While global research indicates that a hybrid workplace is the workplace of the future, she says significant policy and organisational changes are still needed to achieve gender equality in the workplace. Equal career progression opportunities and equal pay are still needed.

“If there is one thing that the Australian government could do to increase women’s workforce participation and therefore improve gender equality – it’s to make childcare more affordable,” says Dr Williamson.

Adjunct Professor Abigail Powell at the Centre for Social Impact, UNSW, says that while some organisations have been resistant to the idea of flexible work practices prior to COVID-19, there is a shift to keep hold of some of these changes in the long term, rather than simply returning to the pre-COVID-19 status.

Read more to find out how the pandemic has affected working women and some of the ways these women are learning to balance work, mental health, and home life.

Read the story here.

See also: Stressed about returning to work? Here's what your boss can do for you.

Non-fungible tokens: a turning point for digital content creators and artists?

Tablet with Beeple's collage and paint brush above it

Non-fungible tokens are helping digital content creators and artists with monetising their work, such as Beeple's $89 million digital creation (above). Photo: Shutterstock

While they may seem like a fad, non-fungible tokens (NFTs) have revolutionised how digital content creators and artists create business models, says UNSW Business School’s Eric Li.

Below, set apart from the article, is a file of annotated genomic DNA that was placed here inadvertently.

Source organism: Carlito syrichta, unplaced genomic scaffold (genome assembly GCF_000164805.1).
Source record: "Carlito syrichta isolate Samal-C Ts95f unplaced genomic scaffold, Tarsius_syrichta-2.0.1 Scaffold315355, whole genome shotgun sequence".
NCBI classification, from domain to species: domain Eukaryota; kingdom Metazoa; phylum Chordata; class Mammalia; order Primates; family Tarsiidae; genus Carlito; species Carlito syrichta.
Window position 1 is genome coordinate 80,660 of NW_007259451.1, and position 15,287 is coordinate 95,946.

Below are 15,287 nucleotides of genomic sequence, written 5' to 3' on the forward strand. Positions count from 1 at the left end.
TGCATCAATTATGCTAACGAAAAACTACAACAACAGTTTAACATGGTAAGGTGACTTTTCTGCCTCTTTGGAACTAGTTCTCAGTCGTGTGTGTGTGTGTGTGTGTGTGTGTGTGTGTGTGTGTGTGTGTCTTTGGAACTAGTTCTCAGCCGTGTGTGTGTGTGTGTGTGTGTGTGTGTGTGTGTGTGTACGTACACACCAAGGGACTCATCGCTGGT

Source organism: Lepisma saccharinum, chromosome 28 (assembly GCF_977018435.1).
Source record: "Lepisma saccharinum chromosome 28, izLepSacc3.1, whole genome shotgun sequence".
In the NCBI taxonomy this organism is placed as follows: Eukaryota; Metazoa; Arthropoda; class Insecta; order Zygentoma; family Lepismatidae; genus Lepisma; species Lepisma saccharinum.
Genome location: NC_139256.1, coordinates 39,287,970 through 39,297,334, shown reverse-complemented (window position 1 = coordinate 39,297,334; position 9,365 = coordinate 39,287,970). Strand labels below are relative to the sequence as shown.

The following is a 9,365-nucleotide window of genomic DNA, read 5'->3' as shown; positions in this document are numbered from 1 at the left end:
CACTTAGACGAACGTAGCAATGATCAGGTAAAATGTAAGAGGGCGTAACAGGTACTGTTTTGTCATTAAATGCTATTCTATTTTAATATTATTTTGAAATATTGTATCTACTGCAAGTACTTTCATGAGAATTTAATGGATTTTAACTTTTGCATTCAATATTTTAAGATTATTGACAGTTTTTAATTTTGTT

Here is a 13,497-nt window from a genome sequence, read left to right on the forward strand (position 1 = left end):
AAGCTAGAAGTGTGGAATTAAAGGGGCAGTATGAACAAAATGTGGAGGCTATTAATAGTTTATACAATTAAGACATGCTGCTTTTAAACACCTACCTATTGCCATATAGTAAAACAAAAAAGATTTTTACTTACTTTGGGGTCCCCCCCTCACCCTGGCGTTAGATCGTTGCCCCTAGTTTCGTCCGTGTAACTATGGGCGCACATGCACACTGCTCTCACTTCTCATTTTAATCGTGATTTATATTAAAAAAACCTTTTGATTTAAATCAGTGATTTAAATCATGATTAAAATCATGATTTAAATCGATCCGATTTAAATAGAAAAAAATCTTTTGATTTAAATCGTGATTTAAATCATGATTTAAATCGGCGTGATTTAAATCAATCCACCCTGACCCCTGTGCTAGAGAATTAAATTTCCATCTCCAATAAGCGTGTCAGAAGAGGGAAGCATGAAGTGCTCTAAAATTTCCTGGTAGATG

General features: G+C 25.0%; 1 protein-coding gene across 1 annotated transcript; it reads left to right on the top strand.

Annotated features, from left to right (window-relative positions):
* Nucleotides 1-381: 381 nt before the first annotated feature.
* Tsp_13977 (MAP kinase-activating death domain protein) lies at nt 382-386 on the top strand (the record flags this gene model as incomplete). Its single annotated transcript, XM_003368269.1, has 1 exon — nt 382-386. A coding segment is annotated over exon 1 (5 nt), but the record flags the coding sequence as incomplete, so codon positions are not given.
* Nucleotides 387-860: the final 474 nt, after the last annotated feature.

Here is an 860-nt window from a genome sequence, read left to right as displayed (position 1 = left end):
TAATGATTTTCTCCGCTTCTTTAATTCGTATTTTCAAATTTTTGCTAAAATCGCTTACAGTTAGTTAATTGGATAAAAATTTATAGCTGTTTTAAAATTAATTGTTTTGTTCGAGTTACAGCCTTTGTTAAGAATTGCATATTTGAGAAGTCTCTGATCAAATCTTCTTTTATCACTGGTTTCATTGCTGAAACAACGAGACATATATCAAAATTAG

While NFTs have experienced a meteoric rise in recent times, Dr Lim warned there are a number of challenges associated with their widespread adoption. “To clear any misunderstandings, NFTs are not a technological silver bullet. It is not the be-all and end-all for digital creatives,” he says.

Regulation and a set of common understandings have to be formed around the community within which the digital assets reside. Codes of conduct and community-backed censure also have to evolve in order to blacklist and sanction artists who do not uphold their promise of scarcity in creating a digital asset.

“Just as there is no way to stop Leonardo da Vinci from painting multiple copies of Mona Lisa, there is no way to stop artists from creating multiple copies of a digital asset and minting them on the blockchain after the first copy of it has been created,” says Dr Lim.

What exactly are NFTs and why might they be relevant to you? Read the full story to find out.